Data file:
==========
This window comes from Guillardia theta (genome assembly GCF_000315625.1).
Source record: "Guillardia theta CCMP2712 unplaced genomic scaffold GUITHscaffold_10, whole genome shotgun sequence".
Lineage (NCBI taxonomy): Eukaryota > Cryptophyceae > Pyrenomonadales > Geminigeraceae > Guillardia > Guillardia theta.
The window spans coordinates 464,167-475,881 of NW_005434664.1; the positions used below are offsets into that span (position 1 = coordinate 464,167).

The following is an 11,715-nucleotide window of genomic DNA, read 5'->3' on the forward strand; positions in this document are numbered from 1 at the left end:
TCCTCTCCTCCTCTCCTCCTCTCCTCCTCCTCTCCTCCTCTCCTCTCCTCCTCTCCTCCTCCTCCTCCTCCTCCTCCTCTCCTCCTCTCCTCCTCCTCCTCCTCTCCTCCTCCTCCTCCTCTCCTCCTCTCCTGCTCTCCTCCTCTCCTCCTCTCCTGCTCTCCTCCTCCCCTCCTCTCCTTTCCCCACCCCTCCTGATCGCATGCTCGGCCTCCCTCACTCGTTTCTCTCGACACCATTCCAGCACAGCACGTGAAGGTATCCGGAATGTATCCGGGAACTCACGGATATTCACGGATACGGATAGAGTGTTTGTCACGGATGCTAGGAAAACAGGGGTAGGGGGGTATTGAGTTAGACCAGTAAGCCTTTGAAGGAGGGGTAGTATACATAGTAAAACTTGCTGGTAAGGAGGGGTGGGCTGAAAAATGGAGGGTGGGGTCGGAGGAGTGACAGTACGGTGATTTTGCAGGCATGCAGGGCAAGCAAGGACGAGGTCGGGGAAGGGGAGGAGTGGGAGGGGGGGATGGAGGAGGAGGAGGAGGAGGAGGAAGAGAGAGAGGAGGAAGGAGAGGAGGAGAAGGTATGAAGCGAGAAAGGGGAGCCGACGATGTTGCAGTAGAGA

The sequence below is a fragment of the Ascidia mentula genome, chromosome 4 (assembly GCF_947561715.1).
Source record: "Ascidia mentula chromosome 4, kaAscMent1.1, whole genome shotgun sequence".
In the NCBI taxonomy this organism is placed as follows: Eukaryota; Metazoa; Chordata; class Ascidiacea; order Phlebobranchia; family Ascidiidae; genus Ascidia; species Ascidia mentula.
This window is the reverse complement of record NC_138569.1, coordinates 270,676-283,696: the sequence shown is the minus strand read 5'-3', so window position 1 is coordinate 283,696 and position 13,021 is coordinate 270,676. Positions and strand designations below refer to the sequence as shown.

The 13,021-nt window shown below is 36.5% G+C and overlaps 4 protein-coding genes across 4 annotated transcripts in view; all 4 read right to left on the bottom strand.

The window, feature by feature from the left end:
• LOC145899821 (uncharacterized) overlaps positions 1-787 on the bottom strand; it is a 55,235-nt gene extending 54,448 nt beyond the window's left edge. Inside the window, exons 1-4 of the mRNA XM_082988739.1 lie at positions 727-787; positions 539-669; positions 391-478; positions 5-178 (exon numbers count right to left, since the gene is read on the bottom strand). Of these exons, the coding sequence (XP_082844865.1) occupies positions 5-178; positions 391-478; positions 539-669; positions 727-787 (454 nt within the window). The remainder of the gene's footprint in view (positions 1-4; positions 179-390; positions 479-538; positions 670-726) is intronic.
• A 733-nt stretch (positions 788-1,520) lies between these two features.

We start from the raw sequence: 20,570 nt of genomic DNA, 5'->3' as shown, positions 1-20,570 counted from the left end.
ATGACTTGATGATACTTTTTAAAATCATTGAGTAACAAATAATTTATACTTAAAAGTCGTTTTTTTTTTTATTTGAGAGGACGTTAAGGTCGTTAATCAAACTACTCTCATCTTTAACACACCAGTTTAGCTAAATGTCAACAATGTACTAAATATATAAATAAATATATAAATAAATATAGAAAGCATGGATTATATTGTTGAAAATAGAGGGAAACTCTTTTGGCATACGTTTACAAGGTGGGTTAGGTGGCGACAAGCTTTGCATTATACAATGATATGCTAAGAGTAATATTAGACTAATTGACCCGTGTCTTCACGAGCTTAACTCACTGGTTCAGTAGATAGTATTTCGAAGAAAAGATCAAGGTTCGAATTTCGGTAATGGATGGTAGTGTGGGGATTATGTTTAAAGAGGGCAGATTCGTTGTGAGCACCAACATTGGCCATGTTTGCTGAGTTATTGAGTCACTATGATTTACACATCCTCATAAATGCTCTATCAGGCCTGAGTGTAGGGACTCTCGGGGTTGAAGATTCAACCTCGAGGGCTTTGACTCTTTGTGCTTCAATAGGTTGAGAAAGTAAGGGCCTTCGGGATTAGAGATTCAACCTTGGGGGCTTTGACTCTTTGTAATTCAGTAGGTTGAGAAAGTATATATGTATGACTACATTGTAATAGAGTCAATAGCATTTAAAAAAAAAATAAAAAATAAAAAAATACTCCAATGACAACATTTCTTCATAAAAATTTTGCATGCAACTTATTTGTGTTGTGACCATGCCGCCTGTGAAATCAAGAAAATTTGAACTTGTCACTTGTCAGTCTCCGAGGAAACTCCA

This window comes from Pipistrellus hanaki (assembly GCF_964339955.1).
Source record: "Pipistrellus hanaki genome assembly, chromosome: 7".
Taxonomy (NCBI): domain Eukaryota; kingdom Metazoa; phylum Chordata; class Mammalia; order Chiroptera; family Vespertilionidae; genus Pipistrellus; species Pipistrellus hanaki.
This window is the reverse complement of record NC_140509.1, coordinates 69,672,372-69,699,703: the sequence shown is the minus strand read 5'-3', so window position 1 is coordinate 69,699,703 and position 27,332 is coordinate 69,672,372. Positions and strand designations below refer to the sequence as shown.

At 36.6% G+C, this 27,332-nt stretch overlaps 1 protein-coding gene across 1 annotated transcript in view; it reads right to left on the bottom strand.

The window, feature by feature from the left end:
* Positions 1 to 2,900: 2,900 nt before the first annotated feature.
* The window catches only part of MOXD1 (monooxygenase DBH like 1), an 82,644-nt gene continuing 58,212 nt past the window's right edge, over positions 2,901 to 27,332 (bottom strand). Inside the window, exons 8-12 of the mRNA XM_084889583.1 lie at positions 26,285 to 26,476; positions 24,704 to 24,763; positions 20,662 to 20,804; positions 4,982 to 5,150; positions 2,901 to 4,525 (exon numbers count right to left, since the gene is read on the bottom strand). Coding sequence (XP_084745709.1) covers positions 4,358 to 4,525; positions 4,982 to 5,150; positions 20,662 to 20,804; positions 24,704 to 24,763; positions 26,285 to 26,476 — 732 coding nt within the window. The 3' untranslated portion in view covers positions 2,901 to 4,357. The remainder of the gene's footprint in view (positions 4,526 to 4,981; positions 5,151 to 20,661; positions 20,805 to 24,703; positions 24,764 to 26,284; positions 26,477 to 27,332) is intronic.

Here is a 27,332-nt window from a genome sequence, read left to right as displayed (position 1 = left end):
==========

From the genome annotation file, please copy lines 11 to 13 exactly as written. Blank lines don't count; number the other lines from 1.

The 13,021-nt window shown below is 36.5% G+C and overlaps 4 protein-coding genes across 4 annotated transcripts in view; all 4 read right to left on the bottom strand.

The window, feature by feature from the left end:
• LOC145899821 (uncharacterized) overlaps positions 1-787 on the bottom strand; it is a 55,235-nt gene extending 54,448 nt beyond the window's left edge. Inside the window, exons 1-4 of the mRNA XM_082988739.1 lie at positions 727-787; positions 539-669; positions 391-478; positions 5-178 (exon numbers count right to left, since the gene is read on the bottom strand). Of these exons, the coding sequence (XP_082844865.1) occupies positions 5-178; positions 391-478; positions 539-669; positions 727-787 (454 nt within the window). The remainder of the gene's footprint in view (positions 1-4; positions 179-390; positions 479-538; positions 670-726) is intronic.